The types and outcomes of Heart Failure are the results of many types of heart disease, and one of the most commonly diagnosed cardiac problems.
Fortunately, researchers have made a lot of progress, and we now know that with aggressive therapy both the symptoms and the risk of dying can be significantly reduced.
And yet, studies continue to show that many doctors aren’t keeping up with the most up-to-date treatments. So, as always, it’s extremely important that you educate yourself…
The earliest symptoms of Heart Failure are:
- Shortness of breath
- Fatigue and/or
- Swelling of the legs (called “edema”)-If your heart isn’t working, blood and fluids aren’t moving…
Heart Failure requires a rapid diagnosis. To increase the chances of identifying the types and outcomes of heart failure to stop or reverse its progression, three things should be determined quickly:
1. Do You Really Have Heart Failure?
By taking a complete medical history and performing a thorough physical exam, most physicians can get a good idea if the patient is in heart failure.
A prompt diagnosis can be made by performing an echocardiogram – a non-invasive method of creating an “image” of the beating heart.
2. What Type of Heart Failure Do You Have?
There are three types of heart failure:
A. Dilated Cardiomyopathy (heart muscle disease) occurs when an underlying cardiac disease produces a significant weakening of the heart muscle.
The weakened muscle stretches, causing the left ventricle of the heart (one of the “pumping chambers”) to stretch. Because of that, less of the blood in the left ventricle is ejected with each heartbeat.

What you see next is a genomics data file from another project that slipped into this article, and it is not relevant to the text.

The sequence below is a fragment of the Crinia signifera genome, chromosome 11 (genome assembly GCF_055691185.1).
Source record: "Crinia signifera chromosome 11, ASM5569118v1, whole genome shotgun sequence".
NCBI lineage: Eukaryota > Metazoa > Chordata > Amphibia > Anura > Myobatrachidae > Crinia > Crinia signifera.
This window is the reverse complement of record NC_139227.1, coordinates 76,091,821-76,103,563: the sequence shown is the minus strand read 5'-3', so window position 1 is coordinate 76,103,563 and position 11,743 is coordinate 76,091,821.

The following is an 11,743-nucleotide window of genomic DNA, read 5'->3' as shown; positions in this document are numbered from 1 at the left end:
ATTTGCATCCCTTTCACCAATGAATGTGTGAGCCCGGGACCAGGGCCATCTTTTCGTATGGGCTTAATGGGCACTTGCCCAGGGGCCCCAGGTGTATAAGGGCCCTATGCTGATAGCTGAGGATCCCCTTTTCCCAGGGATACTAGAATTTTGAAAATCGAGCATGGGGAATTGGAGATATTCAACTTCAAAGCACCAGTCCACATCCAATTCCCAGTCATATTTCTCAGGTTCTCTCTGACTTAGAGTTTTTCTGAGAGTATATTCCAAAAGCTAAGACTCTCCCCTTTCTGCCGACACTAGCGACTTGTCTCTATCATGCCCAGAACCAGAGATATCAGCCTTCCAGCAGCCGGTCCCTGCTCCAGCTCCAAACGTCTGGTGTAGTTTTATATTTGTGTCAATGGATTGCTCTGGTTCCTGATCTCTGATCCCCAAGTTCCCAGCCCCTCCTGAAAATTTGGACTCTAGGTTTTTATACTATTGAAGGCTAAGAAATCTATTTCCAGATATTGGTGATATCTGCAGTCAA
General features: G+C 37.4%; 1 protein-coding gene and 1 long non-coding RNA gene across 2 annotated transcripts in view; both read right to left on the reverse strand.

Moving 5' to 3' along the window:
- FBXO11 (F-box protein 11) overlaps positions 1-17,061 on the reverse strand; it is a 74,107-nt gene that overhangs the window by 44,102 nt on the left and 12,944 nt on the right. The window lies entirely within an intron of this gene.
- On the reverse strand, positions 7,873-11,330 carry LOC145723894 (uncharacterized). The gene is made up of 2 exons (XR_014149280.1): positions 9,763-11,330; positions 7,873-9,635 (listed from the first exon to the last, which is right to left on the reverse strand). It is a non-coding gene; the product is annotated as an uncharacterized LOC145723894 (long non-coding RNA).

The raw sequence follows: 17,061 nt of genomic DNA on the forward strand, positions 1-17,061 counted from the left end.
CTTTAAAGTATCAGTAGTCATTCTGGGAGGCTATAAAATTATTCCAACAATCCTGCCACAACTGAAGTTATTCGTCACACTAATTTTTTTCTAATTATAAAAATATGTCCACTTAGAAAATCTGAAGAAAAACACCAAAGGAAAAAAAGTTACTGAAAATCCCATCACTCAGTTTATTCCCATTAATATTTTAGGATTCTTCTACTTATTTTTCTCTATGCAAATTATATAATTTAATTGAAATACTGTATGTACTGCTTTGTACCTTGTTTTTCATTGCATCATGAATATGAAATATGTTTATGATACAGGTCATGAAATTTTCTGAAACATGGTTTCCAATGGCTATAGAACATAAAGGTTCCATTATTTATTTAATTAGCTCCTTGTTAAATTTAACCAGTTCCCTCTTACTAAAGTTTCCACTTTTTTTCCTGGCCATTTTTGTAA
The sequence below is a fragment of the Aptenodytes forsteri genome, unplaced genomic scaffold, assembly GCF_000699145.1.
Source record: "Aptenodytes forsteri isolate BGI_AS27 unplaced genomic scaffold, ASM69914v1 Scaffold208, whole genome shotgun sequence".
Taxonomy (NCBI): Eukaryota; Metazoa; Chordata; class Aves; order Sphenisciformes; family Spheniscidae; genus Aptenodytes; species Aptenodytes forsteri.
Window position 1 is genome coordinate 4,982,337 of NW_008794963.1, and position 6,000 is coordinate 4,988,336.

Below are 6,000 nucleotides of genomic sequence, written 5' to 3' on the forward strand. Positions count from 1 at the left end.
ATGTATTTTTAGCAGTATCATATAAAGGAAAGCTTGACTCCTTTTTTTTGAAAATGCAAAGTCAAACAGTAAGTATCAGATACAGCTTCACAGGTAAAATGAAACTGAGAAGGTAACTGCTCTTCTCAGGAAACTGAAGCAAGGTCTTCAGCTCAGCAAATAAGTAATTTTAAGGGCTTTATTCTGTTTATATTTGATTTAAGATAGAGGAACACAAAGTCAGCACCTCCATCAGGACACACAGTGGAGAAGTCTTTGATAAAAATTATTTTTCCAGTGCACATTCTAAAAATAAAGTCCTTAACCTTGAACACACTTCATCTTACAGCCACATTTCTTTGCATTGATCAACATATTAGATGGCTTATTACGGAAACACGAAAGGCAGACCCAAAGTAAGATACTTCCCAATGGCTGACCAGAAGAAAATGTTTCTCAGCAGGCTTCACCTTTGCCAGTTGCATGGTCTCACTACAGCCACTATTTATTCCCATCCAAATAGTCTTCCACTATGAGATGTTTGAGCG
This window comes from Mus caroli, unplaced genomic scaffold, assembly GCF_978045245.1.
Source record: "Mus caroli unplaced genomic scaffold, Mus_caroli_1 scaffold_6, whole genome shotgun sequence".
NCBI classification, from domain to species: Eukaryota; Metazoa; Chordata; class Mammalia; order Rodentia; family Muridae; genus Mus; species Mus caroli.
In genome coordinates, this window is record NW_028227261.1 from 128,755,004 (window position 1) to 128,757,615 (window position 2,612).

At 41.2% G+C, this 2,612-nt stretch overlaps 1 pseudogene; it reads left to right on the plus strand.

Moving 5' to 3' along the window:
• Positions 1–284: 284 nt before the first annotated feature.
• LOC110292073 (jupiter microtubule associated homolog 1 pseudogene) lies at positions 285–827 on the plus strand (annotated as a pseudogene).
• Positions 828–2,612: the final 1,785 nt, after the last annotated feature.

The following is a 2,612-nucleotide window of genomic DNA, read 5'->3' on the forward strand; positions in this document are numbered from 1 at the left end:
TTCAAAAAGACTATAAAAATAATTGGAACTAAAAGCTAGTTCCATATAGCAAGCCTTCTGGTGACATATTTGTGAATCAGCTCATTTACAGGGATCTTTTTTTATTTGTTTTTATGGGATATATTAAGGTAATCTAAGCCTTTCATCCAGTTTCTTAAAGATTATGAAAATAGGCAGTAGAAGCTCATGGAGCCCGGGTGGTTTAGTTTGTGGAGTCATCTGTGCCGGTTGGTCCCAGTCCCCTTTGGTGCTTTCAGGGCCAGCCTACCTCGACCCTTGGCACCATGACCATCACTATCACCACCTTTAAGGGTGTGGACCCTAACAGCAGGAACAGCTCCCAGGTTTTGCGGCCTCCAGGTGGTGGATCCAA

➡ Eventually, the body’s organs stop getting the amount of blood they need, and they start to fail.
➡ In addition, pressures inside the heart increase, fluid backs up in the lungs, causing Congestive Heart Failure.
➡ Several erratic heart rhythms, including some life-threatening ones, are common in patients with Dilated Cardiomyopathy.
Dilated Cardiomyopathy tends to worsen over time – especially if aggressive therapy is not given.
B. Hypertrophic Cardiomyopathy
Hypertrophic Cardiomyopathy is usually a genetic condition and often runs in families. It can also be produced by Aortic Stenosis (Narrowing of the valve in the large blood vessel branching off the heart (aorta) due to fatty deposits) or high blood pressure, both of which can be treated.
➡ It appears as a thickening of the heart muscle, causing “stiff” ventricles.
➡ The stiffness weakens the filling of the heart and can lead to episodes of extreme shortness of breath.
➡ In addition, the thickening of the heart muscle can cause an obstruction in the left ventricle. Some patients with Hypertrophic Cardiomyopathy have an increased risk of sudden death.
C. Diastolic Dysfunction
The cardiac changes seen with Diastolic Dysfunction are more subtle during an echocardiogram, but a well-trained physician will be looking for it.
➡ Diastolic Dysfunction is also caused by a “stiffening” of the heart muscle, preventing adequate blood flow. However, it is not a genetic disorder.
➡ It is present more often in older people, especially women and in people with high blood pressure.
➡ It is usually recognized by sudden episodes of severe shortness of breath due to lung congestion.
Patients with Diastolic Dysfunction often have a significant history of high blood pressure, and they usually improve once their blood pressure is aggressively controlled
The Underlying Cause of Heart Failure
Once heart failure is confirmed, it is crucial to find the underlying cause, especially in the case of Dilated Cardiomyopathy which is almost always caused by some other condition.
- By identifying and aggressively treating the underlying cause, the progression of heart failure might be stopped or slowed.
Common disorders that lead to dilated cardiomyopathy include:
While the echocardiogram will show if Heart Valve Disease is present, heart catheterization might be necessary to look for Coronary Artery Disease.
Heart failure can produce some very disturbing symptoms and can disrupt your life. Fortunately, we’ve made several important gains in the last couple of decades in identifying and treating the types and outcomes of Heart Failure.
By paying close attention to your symptoms and working carefully with a skilled physician, the odds are good that you’ll enjoy many happy and productive years.